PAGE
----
CASE REPORT article
Long-Term Use of a Sensory Prosthesis Improves Function in a Patient With Peripheral Neuropathy: A Case Report
- 1Department of Physical Therapy, Wingate University, Wingate, NC, United States
- 2Doctor of Physical Therapy Program, College of St Mary, Omaha, NE, United States
- 3Fyzical Therapy and Balance Centers, Las Vegas, NV, United States
- 4OrthoCarolina Outpatient Winston-Salem, Winston-Salem, NC, United States
- 5Department of Rehabilitation Medicine, Medical School, University of Minnesota, Minneapolis, MN, United States
- 6Recanati School of Community Health, Ben Gurion University of the Negev, Beersheba, Israel
- 7RxFunction Inc., Eden Prairie, MN, United States
Background: Peripheral neuropathy (PN) can result in either partial or complete loss of distal sensation resulting in an increased fall risk. Walkasins® uses a shoe insert to detect the magnitude and direction of sway and sends signals to a leg unit that provides sensory balance cues. The objective of this case report is to describe the long-term influence of the Walkasins® lower limb sensory neuroprosthesis on balance and gait for an individual with diabetic PN.
Case Description: A 51-year-old male with a 3-year history of PN and a 10-year history of type II diabetes mellitus was fitted bilaterally with Walkasins® and utilized them 8–10 hours/day for more than 2 years. Although, vibration and tactile sensation thresholds were severely impaired at his 1st metatarsophalangeal joint and the lateral malleolus bilaterally he could perceive tactile stimuli from the Walkasins® above the ankles.
Outcomes: Following Walkasins® use, his Activities-specific Balance Confidence Scale (ABC) scores improved from 33 to 80%. His mean Vestibular Activities of Daily Living (VADL) scores decreased from 3.54 to 1. His Functional Gait Assessment (FGA) scores increased from 13/30 to 28/30 and his miniBESTest scores improved from 15/28 to 26/28. Gait speed increased from 0.23 to 1.5 m/s. The patient described a decrease in pain and cramping throughout his lower extremities and an increase in function.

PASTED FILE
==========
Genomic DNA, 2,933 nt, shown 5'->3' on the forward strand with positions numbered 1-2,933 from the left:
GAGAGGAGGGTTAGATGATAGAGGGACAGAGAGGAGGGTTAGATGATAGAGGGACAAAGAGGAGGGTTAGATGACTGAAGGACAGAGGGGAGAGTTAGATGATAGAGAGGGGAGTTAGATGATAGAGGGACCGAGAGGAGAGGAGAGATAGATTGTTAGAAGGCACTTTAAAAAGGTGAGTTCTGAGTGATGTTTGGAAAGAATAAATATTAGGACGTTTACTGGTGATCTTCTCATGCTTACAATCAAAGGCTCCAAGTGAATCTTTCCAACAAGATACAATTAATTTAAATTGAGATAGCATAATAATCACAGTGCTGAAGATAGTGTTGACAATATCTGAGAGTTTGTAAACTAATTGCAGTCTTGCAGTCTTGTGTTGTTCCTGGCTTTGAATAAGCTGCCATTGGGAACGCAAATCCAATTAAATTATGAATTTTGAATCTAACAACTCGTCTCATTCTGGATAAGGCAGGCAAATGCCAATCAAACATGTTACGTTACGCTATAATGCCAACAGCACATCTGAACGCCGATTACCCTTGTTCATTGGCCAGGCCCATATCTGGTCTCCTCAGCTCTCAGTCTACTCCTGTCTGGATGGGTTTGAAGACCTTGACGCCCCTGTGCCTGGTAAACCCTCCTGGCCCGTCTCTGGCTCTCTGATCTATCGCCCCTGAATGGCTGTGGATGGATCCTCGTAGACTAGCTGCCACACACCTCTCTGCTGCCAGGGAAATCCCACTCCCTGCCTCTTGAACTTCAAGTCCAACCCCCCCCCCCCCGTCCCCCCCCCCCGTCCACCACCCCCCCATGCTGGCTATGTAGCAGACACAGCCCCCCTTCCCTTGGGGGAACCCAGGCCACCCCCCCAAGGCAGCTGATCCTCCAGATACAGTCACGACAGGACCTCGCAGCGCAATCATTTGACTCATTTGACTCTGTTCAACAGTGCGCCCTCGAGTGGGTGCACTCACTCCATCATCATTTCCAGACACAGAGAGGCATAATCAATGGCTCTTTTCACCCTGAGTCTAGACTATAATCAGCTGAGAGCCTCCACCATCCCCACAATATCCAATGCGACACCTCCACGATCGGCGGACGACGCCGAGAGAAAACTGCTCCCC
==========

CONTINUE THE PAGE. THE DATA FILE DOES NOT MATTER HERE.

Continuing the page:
Discussion: Gait and balance improved with the use of the Walkasins® and participation in a wellness program. This improvement suggests that the use of sensory substitution devices, such as the Walkasins®, may replace sensory deficits related to gait and balance dysfunction experienced by patients with PN. Further research is needed to determine if other patients will have a similar response and what the necessary threshold of sensory function is to benefit from use of the Walkasins®.
Background and Purpose
Approximately 12% of the adult population in the United States has been diagnosed with diabetes mellitus with the prevalence in adults 45–64 being 17% (1). The prevalence is rising due to aging, obesity and decreases in physical activity (2). Thirty to fifty percent of adults with diabetes present with peripheral neuropathy (PN) (3–6). The number of people with PN may be higher as many cases are subclinical, undiagnosed, or are underreported (2, 7). Peripheral neuropathy can be either motor, autonomic, sensory or a combination of all three (8). The majority of people with PN experience autonomic neuropathy with the second most common form being sensory neuropathy. With diabetes, the most common type of PN is sensory (9). Symptoms of PN include autonomic, motor, and sensory dysfunction resulting in balance and gait impairments. People with PN demonstrate increased sway with their eyes closed and more sway response to visual flow (10, 11). Decreased use of an ankle strategy is also noted as is decreased reaction time which both can increase the risk of falling (12).
Gait speed and stride length are decreased in people with diabetes (13, 14). Persons with PN demonstrate a wide base of support, greater step time variability, greater time spent in double limb support, and impaired pressure distribution of the foot (14, 15). People with painful PN demonstrate greater variability in step length and velocity (13). Ankle mobility and power are decreased as well (16). It is thought that the sensory changes that occur with PN contribute to gait impairments (13).
People with PN have an increased risk of falling (14, 17, 18). Approximately 29% of people with diabetic peripheral neuropathy have experienced a fall in the previous 12 months (19). Peripheral neuropathy is significantly associated with falling and repetitive falling. Fall risk increases when the person is in pain or experiencing gait and balance dysfunction (20). Most falls occur during gait (14, 17, 21).
Although current physical therapy interventions can improve balance and gait function in people with PN, the improvements are only minimal. In two systematic reviews of interventions for diabetic peripheral neuropathy, lower extremity strengthening was given only a fair recommendation (22, 23). All other interventions, including electrotherapy (22) and monochromatic light therapy (22), had insufficient evidence to recommend them for decreasing pain and increasing function (24). Salsabili et al. (24), however, found an improvement in Timed “Up and Go” scores and Falls Efficacy Scale scores following 4 weeks of task-oriented gait and balance training in a case series. Timed “Up & Go” scores decreased greater than the Minimal Detectable Change (MDC) from an average of 10–7.3 s (25).